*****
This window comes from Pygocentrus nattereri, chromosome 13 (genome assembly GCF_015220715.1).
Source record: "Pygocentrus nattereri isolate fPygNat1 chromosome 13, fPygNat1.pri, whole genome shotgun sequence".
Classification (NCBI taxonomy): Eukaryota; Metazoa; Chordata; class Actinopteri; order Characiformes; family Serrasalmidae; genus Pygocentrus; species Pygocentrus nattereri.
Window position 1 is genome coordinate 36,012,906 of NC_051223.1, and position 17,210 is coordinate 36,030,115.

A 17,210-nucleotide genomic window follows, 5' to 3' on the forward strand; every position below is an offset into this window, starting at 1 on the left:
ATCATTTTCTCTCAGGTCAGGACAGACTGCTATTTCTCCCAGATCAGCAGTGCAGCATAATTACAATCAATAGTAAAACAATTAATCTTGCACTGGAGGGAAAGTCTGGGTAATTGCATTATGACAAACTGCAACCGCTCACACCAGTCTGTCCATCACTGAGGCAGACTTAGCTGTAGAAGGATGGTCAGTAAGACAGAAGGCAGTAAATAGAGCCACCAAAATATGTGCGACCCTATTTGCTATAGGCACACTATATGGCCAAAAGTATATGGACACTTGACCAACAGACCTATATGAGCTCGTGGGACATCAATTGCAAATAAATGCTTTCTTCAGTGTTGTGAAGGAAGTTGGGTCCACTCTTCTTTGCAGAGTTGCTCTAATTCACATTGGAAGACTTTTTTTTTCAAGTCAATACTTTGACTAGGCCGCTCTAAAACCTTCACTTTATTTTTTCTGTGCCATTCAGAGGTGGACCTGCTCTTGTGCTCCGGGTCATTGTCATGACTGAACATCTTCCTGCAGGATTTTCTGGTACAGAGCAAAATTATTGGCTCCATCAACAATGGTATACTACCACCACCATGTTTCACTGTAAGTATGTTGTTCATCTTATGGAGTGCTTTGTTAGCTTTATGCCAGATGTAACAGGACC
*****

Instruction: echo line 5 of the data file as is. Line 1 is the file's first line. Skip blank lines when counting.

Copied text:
A 17,210-nucleotide genomic window follows, 5' to 3' on the forward strand; every position below is an offset into this window, starting at 1 on the left: